GODA - grid optimisation with decentralised actors
Power curtailment of a PV system relieves the strain on the grid while resulting in barely any loss of energy yield. The inverter P(U) control function was tested in a field trial and analysed for reliability and stability in the lab.
- Lead school School of Engineering and Computer Science
- Institute Institute for Energy and Mobility Research IEM
- Research unit IEM / Photovoltaic systems
- Funding organisation Schweizerische Eidgenossenschaft (Bundesverwaltung)
- Duration (planned) 01.11.2021 - 01.07.2023
- Project management Prof. Dr. Christof Bucher
- Head of project David Joss
Marco Pascal Zaugg
Bundesamt für Energie BFE
Groupe E SA
- Keywords Active power control; grid connection of photovoltaic systems; P(U); SmartGrid; grid stability; grid integration; renewable energies; decentralised connection of energy generation systems
The majority of PV inverters available today come equipped with voltage-dependent active power control – P(U) for short – as a standard function that can be activated. However, the decentralised control method is currently still rarely used or considered, especially in grid planning, even though it offers considerable advantages over grid reinforcement or static active power curtailment. This is why Groupe E SA wants to configure decentralised photovoltaic inverters to enable them to reduce their output independently and in a controlled way when grid voltage is too high. This is monitored and solar power producers compensated based on smart-meter data. If the project proves successful, future investment in grid reinforcement for decentralised energy-generation plants could be optimised and potentially postponed for years.
Course of action
In the GODA project, Groupe E SA tested the use of P(U) in the distribution grid on selected PV systems in a field trial. For this purpose, the inverters were parameterised in two periods with different characteristic curves for the voltage-dependent active power control. By applying machine learning to the energy production, it was possible to estimate the feed-in that was avoided. At the BFH Photovoltaic Systems Laboratory, measurements were carried out on inverters to ascertain the reliability and stability of the P(U) control. This involved testing the limits of the systems by varying certain relevant parameters such as the steepness of the P(U) curve or time constants for setpoint filters. Of particular interest was the question as to whether individual inverters behave differently than a group of inverters at the same connection point.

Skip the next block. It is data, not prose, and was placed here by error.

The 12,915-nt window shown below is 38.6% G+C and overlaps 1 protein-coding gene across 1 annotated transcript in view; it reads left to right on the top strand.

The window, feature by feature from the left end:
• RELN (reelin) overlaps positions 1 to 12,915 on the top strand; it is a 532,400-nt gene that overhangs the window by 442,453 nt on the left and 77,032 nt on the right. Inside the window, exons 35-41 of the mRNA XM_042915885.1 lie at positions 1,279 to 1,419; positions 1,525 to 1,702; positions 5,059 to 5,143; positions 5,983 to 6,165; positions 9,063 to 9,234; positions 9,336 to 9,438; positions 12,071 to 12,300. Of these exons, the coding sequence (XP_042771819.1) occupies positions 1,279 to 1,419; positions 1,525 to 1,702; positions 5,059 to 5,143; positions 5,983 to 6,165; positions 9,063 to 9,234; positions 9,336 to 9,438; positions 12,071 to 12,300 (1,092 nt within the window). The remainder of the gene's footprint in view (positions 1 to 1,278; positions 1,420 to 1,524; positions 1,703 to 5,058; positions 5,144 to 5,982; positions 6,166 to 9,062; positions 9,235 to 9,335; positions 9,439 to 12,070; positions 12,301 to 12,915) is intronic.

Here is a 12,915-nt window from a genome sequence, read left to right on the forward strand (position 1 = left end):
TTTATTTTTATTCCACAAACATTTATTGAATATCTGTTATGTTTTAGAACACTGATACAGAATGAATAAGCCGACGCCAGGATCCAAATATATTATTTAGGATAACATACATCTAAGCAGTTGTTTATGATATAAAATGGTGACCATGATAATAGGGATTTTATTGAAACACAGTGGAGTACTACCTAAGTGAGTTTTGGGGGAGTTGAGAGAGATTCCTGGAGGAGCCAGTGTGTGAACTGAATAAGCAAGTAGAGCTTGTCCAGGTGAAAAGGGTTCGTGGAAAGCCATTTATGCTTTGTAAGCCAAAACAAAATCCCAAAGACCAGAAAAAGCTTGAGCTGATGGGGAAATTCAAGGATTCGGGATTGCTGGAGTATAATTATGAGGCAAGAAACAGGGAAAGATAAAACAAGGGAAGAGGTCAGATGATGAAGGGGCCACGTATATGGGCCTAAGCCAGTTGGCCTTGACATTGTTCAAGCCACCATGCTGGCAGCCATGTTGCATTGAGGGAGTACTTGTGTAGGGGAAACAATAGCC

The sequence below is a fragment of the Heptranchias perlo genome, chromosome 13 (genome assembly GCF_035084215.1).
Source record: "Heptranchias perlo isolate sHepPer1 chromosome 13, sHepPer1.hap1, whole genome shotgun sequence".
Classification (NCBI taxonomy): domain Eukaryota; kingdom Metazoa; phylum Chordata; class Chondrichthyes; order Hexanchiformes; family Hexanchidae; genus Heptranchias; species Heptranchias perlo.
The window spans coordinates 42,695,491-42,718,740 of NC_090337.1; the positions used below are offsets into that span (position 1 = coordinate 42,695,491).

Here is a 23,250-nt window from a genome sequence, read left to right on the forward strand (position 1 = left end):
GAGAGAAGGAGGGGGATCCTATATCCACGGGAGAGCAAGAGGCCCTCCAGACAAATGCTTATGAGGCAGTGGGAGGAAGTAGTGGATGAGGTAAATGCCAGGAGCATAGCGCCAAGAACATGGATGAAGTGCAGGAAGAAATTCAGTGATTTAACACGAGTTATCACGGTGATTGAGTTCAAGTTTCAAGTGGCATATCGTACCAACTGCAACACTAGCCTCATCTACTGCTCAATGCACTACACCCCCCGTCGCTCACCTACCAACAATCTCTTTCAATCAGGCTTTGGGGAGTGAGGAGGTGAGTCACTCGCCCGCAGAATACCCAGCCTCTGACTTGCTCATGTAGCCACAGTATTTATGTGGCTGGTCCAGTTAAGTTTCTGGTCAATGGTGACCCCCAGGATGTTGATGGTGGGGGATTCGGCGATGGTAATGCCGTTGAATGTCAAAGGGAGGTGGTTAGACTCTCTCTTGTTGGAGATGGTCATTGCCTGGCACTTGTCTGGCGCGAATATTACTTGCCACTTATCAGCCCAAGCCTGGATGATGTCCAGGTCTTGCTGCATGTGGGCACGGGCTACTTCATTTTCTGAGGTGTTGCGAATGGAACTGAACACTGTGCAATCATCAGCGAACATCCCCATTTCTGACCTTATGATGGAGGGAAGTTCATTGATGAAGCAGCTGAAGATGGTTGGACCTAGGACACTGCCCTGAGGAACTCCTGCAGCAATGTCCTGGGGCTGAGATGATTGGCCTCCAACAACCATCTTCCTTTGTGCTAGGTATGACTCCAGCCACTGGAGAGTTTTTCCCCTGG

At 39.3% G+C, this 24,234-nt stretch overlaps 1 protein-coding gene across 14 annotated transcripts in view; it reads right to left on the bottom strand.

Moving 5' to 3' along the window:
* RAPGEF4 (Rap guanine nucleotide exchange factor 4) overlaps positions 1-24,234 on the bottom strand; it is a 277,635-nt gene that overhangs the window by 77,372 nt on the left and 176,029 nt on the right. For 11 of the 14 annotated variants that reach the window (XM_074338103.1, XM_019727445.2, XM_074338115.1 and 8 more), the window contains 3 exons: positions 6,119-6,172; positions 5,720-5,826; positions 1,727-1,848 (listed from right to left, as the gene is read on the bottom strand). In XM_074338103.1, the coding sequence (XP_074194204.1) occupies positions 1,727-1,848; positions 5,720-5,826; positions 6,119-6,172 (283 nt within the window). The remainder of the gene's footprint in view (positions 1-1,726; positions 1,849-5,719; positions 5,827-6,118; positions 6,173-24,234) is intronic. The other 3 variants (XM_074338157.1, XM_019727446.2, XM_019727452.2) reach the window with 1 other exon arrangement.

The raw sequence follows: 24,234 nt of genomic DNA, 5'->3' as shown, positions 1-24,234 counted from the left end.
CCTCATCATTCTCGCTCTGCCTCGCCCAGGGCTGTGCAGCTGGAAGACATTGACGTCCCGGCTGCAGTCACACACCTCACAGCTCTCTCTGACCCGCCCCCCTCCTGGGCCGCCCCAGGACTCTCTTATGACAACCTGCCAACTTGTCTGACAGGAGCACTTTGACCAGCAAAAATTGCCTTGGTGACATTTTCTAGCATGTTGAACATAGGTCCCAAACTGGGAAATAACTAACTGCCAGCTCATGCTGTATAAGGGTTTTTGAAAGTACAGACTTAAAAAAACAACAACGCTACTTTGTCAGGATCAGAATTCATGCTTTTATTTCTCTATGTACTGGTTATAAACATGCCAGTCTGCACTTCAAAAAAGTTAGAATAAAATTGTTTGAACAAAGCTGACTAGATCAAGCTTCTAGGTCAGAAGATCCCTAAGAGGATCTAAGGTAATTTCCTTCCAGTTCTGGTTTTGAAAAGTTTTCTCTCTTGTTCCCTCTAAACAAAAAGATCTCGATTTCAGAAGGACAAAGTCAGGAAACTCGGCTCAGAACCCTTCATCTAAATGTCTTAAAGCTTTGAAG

The project successfully adjusted the voltage-dependent active power control P(U) and tested it on PV systems in the field. The inverters demonstrated the desired reduction in active output when the grid voltage was too high. Using self-learning algorithms that evaluated the smart meters' production data, it was possible to calculate the production losses and compensate the system operators. With typical settings for the control parameters, the measurements in the lab demonstrated stable inverter behaviour – both individually and in groups. However, the researchers observed major differences in the control behaviour of the individual units, which is primarily due to the measurement tolerances of the internal voltage measurement. In some measurement situations, significant temporary power fluctuations and minor reciprocal interference between the inverters were observed. The GODA project is thus able to demonstrate that the voltage-dependent active power control P(U) generally functions reliably and stably with appropriate inverter settings.
Groupe E SA is continuing to assess the use of P(U) as a grid support measure in a pilot phase in the field trial area. The approach they take is to make maximum use of the voltage band and to activate the power curtailment of the flexible PV systems when coming close to the upper limit for the grid voltage at 110%. In future, the BFH Laboratory for Photovoltaic Systems will work on suitable test patterns for P(U) in the context of standards development (IEC 63409 series). The aim here is to specify targets for the implementation of P(U) that are as binding as possible, that are internationally accepted and that give the distribution grid operators clarity about the reliability and accuracy of the control variables, so that voltage-dependent active power control can establish itself as a reliable measure for voltage stability.